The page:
THE HAGUE, Netherlands – Twenty years after war in Croatia catapulted Goran Hadzic from warehouse worker to rebel Serb president, he is in the dock in the final trial of the tribunal set up to prosecute war crimes committed during the bloody conflicts in the former Yugoslavia.
His trial, in its second day Wednesday, underscores that international courts, often maligned for their failure to get suspects into custody, can bring to justice once-untouchable leaders accused of atrocities — given time and support from the international community.
Hadzic, an ethnic Serb, was arrested last year in northern Serbia after more than seven years on the run and has pled not guilty to involvement in the murder of hundreds of Croats and expulsion of tens of thousands more from their homeland. He is the last of the 161 suspects indicted by the Yugoslav tribunal to go on trial.
Param-Preet Singh of Human Rights Watch said the Hadzic trial is "the beginning of the end" for the tribunal, which is aiming to close its doors as it completes its final trials in coming years.
The fact that it took 20 years to reach the court's last trial, "is a good reminder that justice takes time, but it does catch up with perpetrators once states are willing to back it up," Singh added.
The International Criminal Tribunal for the Former Yugoslavia was the first war crimes court set up since the aftermath of World War II and helped lay the legal foundations for the permanent International Criminal Court.
The court has convicted 64 suspects, acquitted 13, sent 13 for trial in local courts and withdrawn indictments against 36, including 16 who died after being charged. Eighteen suspects are on trial and 17 are appealing their convictions.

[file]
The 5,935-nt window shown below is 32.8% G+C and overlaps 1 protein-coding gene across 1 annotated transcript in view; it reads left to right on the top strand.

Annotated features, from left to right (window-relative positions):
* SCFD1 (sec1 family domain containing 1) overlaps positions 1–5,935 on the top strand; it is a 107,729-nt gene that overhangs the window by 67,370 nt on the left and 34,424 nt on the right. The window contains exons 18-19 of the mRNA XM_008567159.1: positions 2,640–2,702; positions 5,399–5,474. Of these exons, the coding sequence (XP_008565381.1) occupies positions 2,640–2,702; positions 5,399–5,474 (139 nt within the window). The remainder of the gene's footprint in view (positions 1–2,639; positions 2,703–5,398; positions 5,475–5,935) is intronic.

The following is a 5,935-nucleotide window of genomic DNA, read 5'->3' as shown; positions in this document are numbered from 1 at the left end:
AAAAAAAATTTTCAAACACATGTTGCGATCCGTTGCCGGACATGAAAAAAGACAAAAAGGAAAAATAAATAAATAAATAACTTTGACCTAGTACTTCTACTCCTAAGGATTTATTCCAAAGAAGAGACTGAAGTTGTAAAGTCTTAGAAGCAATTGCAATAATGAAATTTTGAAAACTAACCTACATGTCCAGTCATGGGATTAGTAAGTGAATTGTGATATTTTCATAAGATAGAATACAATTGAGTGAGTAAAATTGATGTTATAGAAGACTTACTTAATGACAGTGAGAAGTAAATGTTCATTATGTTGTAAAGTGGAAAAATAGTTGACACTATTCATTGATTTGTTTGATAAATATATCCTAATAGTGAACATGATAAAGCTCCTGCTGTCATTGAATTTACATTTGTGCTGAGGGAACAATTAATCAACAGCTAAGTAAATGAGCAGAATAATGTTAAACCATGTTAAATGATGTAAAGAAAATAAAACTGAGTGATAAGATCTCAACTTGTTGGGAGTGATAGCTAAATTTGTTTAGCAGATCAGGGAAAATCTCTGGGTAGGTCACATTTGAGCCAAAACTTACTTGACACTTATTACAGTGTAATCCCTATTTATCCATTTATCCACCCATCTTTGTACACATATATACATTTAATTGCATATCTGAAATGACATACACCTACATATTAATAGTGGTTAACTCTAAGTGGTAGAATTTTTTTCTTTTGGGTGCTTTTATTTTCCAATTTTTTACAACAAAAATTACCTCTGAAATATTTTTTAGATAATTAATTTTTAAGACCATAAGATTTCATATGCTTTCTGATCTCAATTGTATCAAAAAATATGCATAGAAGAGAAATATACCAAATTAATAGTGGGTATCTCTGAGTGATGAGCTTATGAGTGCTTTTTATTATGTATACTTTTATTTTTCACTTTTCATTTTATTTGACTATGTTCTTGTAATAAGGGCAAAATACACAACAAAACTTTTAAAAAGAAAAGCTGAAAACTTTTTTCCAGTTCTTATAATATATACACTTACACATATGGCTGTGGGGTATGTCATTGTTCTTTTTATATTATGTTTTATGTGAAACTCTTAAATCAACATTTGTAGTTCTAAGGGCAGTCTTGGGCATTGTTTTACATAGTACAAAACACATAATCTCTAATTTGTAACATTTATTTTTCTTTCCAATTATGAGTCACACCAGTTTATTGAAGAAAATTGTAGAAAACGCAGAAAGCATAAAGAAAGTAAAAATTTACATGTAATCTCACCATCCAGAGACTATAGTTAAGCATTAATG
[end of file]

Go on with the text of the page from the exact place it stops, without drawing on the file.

The ICC, meanwhile, has issued 22 arrest warrants but only five suspects — one of them while he appeals his conviction — are in custody a decade after its establishment.
Spokeswoman Nerma Jelacic said Wednesday prosecutors plan to call 85 witnesses to testify against Hadzic and have been granted 175 hours to present their case.
As Hadzic's trial got under way Tuesday, former Bosnian Serb leader Radovan Karadzic began his defense case in a neighboring courtroom. Karadzic's wartime commander, Gen. Ratko Mladic, is also on trial. All three men were arrested in Serbia after years as fugitives from international justice.
Analysts say international pressure on Belgrade, which was blocked from European Union membership until it arrested all fugitives indicted by the tribunal — a policy known as conditionality — was key in getting the likes of Karadzic and Mladic into custody.
"It just goes to show that conditionality can deliver results when states stand firm and maintain pressure. It's not rocket science," said Singh.
The tribunal's president, Theodor Meron, conceded at the United Nations this week that the court was "little more than an ideal" when it was set up in 1993, "an expression of the outrage of the international community at the atrocities that were being broadcast on television screens" from the bloody Balkan wars.
But Meron said that from its humble beginnings the court had helped forge a new global legal order for perpetrators of atrocities in which, "the question is not if but when and where they will be called to account."
In many cases, the "where" is hoped to be the International Criminal Court, currently housed in a telecom company's former headquarters on the eastern outskirts of The Hague.
Like the Yugoslav court, it has no police force and has to rely on national police forces to arrest suspects.
That is part of the reason the ICC is still waiting for some of its key suspects, including Sudan's President Omar al-Bashir and Ugandan warlord Joseph Kony, to be detained and sent to The Hague for trial.
Singh said the Yugoslav tribunal's success should give the International Criminal Court hope it will eventually get its suspects.
"Sudan is going to be a longer process but these indictments can contribute to a marginalization of these actors which over the long term can ultimately lead to their arrest," she said.
Christophe Paulussen, a senior researcher into international humanitarian and criminal law at the Hague-based T.M.C. Asser Instituut, said he has a wanted poster from the Yugoslav tribunal showing 25 suspects still being hunted in 2000 that was updated in 2011 with the words "No fugitives."
"It is a clear sign that international justice, even though it is not perfect, is functioning," he said.